Screen Dandy device reviews are written for a specific audience: digital consumers and digital creators. For my NOOK 10 review, the focus is on the tablet as an electronic reading and media consumption device.
While I spent most of my time using the NOOK 10 to read ebooks and comics and use related apps, I also tested video, as it is a good way to measure battery usage and the quality of the screen in a practical situation.
I watched an 1 hour and 40 minute movie on Netflix, in streaming mode, to see how the tablet handled the double strain of the constant Wi-Fi and the uninterrupted use of the display. Brightness was set at 50%.
At the end of the movie, battery capacity was 82%. That’s good. At 50% brightness, the screen was watchable, though somewhat dimmer than I prefer. The IPS screen shows no loss of quality when watching the screen at different angles. The NOOK’s battery generated no noticeable excess heat, and the sound was surprisingly robust.
It took about 45 minutes to fully charge the battery from 82%. The claimed 8.5 hours of battery life is attainable with mixed usage, though more intensive applications, constant Wi-Fi, background activity, and high brightness levels will affect total battery life.
The NOOK 10 Experience
Out of the box, the first thing that grabbed my attention was the NOOK 10’s home screen. I wasn’t sure what to expect. Was I going to be greeted by some Android hybrid, like Amazon’s Fire OS? Was Barnes & Noble going to turn the NOOK 10 into the tablet version of Annie Wilkes and lock me in and never let me out? Freedom to use the apps you want is a big deal to me and it should be to most people reading this review.
The home screen welcomed me with a drawer full of Google apps, a Google Play Store icon, and several NOOK apps that invited—but didn’t force me—into exploring the NOOK Store.
The NOOK apps are not a mandatory part of the experience and can be moved off the home screen. I almost fainted, I was so shocked at the trust and respect Barnes & Noble showed me, their customer. I am more accustomed to the almost scornful treatment I get from Amazon’s Fire tablets. No, you can’t use that app! Who cares what you want, click on this lock screen ad!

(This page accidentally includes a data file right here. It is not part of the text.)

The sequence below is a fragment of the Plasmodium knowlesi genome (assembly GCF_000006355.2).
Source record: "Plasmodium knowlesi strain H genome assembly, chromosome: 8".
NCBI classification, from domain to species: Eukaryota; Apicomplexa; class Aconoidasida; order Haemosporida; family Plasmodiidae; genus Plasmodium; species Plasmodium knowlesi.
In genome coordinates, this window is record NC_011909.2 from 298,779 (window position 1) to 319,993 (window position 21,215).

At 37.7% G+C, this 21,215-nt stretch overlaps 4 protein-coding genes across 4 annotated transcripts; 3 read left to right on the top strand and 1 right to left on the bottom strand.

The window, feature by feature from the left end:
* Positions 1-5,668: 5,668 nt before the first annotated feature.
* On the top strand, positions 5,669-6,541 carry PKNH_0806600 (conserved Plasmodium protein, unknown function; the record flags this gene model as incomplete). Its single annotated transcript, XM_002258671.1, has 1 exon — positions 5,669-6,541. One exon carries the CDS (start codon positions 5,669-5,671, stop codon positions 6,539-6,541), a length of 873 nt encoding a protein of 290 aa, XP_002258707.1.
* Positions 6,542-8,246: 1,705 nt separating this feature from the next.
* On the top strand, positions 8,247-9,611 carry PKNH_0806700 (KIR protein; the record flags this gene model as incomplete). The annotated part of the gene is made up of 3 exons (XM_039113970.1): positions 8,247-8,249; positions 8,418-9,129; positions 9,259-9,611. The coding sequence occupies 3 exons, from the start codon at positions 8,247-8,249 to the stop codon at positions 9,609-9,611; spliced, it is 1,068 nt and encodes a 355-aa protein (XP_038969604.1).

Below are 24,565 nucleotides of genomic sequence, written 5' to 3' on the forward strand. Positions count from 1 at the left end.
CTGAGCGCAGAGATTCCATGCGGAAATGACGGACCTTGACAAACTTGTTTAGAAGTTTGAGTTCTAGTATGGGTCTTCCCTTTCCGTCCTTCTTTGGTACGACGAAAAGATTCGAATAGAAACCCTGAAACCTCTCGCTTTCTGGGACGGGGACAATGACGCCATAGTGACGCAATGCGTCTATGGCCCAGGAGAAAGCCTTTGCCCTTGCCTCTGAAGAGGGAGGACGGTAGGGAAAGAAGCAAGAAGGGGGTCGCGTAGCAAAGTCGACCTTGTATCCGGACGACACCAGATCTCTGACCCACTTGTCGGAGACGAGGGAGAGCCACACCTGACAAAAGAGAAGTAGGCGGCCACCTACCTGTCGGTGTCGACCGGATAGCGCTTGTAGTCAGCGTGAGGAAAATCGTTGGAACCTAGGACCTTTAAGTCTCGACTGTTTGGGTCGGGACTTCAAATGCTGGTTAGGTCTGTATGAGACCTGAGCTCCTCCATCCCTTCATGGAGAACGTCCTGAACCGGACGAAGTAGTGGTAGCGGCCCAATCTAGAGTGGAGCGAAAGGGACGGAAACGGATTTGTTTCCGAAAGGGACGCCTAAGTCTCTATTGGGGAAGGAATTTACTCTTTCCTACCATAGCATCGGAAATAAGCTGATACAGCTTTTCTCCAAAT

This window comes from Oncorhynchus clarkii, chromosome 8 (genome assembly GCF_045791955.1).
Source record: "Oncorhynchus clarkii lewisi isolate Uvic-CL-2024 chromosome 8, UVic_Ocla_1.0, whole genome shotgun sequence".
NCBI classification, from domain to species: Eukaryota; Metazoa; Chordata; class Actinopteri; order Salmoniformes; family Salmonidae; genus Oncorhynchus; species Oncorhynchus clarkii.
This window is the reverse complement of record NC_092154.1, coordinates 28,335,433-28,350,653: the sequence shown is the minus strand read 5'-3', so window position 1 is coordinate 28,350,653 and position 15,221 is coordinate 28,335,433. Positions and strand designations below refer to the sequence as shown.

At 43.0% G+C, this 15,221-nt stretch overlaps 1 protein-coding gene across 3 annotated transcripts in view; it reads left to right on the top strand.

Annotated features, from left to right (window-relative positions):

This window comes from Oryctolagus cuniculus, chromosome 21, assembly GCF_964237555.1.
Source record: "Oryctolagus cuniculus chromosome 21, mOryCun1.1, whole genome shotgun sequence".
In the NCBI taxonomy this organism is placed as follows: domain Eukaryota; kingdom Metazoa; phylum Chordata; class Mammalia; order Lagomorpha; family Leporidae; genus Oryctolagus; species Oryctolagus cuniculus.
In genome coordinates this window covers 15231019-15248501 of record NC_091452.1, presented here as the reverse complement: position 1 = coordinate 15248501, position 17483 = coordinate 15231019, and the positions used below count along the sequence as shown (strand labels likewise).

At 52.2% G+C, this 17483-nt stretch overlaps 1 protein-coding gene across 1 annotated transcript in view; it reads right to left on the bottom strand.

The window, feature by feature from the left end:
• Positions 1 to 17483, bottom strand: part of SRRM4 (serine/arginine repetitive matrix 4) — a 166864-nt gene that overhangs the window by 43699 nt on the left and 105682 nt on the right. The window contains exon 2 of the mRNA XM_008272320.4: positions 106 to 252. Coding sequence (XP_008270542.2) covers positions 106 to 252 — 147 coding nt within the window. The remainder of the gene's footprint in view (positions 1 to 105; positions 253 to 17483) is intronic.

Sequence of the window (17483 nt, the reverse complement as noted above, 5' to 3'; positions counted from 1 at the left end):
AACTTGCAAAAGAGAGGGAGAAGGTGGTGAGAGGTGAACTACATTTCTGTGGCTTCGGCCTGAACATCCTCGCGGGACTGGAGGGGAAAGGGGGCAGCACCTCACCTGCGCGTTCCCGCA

By default the NOOK 10 leaves three NOOK apps on the home screen: the NOOK reading app, the NOOK library app, and the NOOK Store. None of the apps are aggressively obnoxious or useless bloatware. For “brand” apps they feel downright understated.
The NOOK reading app works well with NOOK content and content from outside the store. The app does not load MOBI files, but it does a good job with the rest of the popular document formats. EPUB files look fantastic at default settings.
The NOOK runs Android Oreo, and users familiar with the operating system (OS) will feel right at home. The interface is simple to use and responds well. I did not try to uninstall the NOOK apps, but it was simple to move them from the home screen and place them on an adjacent screen. The bottom of the home screen features five NOOK icons which are shortcuts into various parts of the NOOK apps. They can also be removed from the home screen.
The NOOK Plays Nice with Other Apps, Mostly
I installed several third-party apps to see how the NOOK handles the competition. I installed Calibre Companion, a must-have app for anyone that uses a Calibre server. I then installed Moon+Reader Pro, Perfect Viewer, and Booksonic.
The NOOK 10 had no issues with any apps besides Calibre Companion. I could not fully download all books from my server to the NOOK 10. I tried on several networks and the download ended up timing out. It was disappointing, but the rest of Calibre’s functions worked as expected.
I read on multiple devices and maintain a personal library server, so having an e-reading app that can sync reading positions is critical. Moon+Reader Pro ran like a charm on the NOOK 10. No issues with syncing Google Drive or with DropBox. The library loaded quickly, page turns didn’t lag, and an hour of reading time at 50% brightness used about 6 percent of the battery.